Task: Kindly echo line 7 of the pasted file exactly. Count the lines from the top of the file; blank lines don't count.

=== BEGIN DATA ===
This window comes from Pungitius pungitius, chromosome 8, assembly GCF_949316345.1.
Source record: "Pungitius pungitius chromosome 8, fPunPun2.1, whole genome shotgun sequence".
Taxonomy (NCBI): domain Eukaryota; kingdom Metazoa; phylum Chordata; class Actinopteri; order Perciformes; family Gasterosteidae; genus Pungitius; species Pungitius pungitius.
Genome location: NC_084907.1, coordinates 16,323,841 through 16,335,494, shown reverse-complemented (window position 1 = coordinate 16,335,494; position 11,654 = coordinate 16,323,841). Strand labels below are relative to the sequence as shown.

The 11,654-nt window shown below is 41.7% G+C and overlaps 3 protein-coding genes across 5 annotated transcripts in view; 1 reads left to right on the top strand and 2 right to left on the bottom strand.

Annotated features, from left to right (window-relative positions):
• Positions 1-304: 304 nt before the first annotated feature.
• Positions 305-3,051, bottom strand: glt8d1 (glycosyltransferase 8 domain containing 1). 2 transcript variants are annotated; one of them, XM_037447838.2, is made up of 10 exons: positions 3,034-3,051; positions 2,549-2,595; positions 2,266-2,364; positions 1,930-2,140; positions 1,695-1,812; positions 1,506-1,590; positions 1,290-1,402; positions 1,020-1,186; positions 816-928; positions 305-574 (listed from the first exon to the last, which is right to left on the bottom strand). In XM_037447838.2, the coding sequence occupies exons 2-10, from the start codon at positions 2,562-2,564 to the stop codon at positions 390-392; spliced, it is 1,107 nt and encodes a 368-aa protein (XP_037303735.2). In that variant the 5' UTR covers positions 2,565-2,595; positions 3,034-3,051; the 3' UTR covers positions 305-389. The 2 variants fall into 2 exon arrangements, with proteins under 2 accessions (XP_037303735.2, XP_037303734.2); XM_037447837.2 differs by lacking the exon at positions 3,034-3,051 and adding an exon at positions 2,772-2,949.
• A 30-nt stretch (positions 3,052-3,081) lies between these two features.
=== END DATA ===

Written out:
• Positions 1-304: 304 nt before the first annotated feature.